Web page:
• Entry type: Person
  • Entry ID: AWE0601

Dow, Gwyneth Maude

(1920 – 1996)
  • Born 1 January, 1920
  • Died 31 December, 1996
  • Occupation Academic


Gwyneth Dow was appointed as a Lecturer in the Education Faculty at the University of Melbourne in 1958, a Senior Lecturer in 1963 and Reader in 1970. She was an inaugural member of the Steering Committee of the Curriculum Advisory Board in Victoria, and fostered pilot schemes to introduce curriculum and organisational changes in secondary schools. She published several reports relating to these schemes. She introduced a Diploma of Education Course “Systems of Education” and was instrumental in introducing an alternative Diploma of Education Course, Course B, which concentrated on method and practical teaching in the first year. Gwyneth Dow, a descendant of the early colonial Terry family, began researching the family history in 1965 after writing an article on Samuel and Rosetta for the Australian Dictionary of Biography.


Gwyneth Maude Dow, nee Terry took her BA and DipEd in 1957, her MEd in 1961 and DEd in 1984. Before beginning a long career in academia she worked as a personnel officer during the war as one of the first industrial welfare officers employed in Melbourne factories and taught in schools in Australia and England. She was briefly married to the journalist Rohan Rivett. The couple lost two babies. In 1947 she married Hume Dow, a member of the English Department and author of two books of University recollections.[1]

Engaged as a Lecturer in the Education Faculty at the University of Melbourne in 1958 after part-time work in 1957, Gwyneth Dow rose to Reader in 1970. She was proponent of change in both the school curriculum and teacher education. As a foundation member of the Victorian Curriculum Advisory Board, on which she served from 1966 to 1970, chairing it for the last seven years, she wrote many of its papers, in which she

emphasised teaching was an art and stressed the importance of care, human relationships, spontaneity, imagination and intuition in teaching. She also argued passionately against streaming, IQ testing, the use of ‘teacher-proof resources’ and the transmission of inert ideas in classrooms.[2]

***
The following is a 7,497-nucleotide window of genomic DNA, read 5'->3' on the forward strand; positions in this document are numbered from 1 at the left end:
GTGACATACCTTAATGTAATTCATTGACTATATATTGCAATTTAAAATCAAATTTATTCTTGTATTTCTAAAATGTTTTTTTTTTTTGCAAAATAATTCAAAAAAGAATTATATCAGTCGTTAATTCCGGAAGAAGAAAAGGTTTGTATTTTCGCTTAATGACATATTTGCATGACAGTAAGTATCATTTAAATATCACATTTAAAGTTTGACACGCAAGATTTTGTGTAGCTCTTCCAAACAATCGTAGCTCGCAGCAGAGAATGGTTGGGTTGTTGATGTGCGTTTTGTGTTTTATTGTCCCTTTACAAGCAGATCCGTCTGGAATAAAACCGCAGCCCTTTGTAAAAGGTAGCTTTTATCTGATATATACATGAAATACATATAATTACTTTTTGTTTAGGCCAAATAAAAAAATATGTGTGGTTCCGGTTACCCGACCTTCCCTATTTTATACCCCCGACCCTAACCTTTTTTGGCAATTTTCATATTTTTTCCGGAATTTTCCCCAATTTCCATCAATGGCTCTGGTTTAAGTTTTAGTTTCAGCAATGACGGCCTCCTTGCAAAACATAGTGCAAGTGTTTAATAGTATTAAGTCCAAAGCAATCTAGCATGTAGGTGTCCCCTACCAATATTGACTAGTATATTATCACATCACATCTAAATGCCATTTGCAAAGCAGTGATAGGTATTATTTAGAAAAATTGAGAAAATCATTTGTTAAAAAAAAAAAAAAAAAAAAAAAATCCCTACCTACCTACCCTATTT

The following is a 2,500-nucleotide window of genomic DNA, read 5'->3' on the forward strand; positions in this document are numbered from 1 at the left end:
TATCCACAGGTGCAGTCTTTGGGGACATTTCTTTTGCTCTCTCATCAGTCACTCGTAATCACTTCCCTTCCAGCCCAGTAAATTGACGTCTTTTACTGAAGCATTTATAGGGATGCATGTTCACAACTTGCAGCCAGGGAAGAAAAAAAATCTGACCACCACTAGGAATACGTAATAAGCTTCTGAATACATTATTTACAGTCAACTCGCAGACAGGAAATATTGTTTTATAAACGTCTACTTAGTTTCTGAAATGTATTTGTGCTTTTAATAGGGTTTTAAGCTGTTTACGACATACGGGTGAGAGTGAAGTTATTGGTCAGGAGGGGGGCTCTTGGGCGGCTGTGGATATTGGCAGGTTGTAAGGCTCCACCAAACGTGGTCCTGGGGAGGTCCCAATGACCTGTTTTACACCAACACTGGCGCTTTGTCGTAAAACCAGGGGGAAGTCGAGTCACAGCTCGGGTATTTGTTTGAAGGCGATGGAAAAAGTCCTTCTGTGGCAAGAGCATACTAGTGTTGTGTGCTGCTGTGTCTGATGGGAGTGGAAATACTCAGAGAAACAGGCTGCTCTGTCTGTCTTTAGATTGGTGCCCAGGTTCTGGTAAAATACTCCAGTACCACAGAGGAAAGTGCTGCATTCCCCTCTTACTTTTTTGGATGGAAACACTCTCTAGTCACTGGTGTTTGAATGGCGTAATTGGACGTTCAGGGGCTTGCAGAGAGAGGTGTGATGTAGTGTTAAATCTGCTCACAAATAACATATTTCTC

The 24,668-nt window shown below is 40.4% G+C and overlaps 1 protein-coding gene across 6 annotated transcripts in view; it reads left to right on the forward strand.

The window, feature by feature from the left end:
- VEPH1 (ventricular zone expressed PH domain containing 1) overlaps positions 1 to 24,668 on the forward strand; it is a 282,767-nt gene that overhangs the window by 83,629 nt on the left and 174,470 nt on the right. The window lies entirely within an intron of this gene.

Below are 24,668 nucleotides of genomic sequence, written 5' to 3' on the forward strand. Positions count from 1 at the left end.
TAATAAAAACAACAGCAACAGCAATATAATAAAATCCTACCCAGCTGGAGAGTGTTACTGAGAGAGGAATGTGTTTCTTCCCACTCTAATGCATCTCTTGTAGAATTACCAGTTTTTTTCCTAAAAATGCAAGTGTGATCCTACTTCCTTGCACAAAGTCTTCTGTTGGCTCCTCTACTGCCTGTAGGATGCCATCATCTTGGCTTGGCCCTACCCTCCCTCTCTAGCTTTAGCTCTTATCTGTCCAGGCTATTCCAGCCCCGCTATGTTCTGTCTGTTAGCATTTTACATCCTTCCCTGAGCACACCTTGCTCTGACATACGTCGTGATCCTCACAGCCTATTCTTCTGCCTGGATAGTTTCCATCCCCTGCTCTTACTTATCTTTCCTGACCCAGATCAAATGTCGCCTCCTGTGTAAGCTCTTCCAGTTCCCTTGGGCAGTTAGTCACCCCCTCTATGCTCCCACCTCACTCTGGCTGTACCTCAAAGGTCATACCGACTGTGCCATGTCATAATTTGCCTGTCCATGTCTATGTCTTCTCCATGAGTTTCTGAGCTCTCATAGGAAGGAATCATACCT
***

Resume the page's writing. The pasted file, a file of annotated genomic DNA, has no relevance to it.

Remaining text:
She introduced a DipEd course in Systems of Education, and 1973 saw the launch of the Course B she had designed and worked for some years to establish. This course placed Education students in schools for three days a week with a stress on interdisciplinary curriculum studies and methods work.

Gwyneth Dow was also an active unionist, succeeding, through the Victorian Teachers’ Union, in achieving permanent status for married women teachers.

In retirement she devoted much of her scholarly attention to Tasmanian and family history. A book based on her Master’s thesis had been published in 1964. In 1974 her biography of her great-great grandfather, Samuel Terry, a convict who became the richest man in NSW and one of the largest shareholders in the Bank of New South Wales, appeared.[3] In 1990 she and her husband published a history of an Oxfordshire yeoman family in Tasmania entitled Landfall in Van Diemen’s Land.[4]

[1] Hume Dow. Memories of Melbourne University: Undergraduate Life in the Years since 1917. Melbourne: Hutchinson of Australia. 1983; Hume Dow. More Memories of Melbourne University: Undergraduate Life in the Years since 1919. Melbourne: Hutchinson, 1985.

[2] Anne Longmire. ‘Revolutionising Education For All: Dr Gwyneth Maude Dow Educational Reformer and Historian. Age. 1 October 1 1996.

[3] Gwyneth M. Dow.   George Higinbotham: Church and State. Melbourne: Pitman, 1964; Gwyneth M. Dow. Samuel Terry: the Botany Bay Rothschild. Sydney: University Press; Portland, Or: International Scholarly Book Services, 1974.

[4] Gwyneth and Hume Dow. Landfall in Van Diemen’s Land: the Steels’ Quest for Greener Pastures. Melbourne: Footprint, 1990.


Published resources

Archival resources

  • The University of Melbourne Archives
    • Dow, Gwyneth
    • Dow Family
    • Dow, Gwyneth

Related entries

  • Membership
    • Temporary Teachers' Club (1955 - 1960)
  • Member
    • Victorian Teachers' Union (1926 - 1990)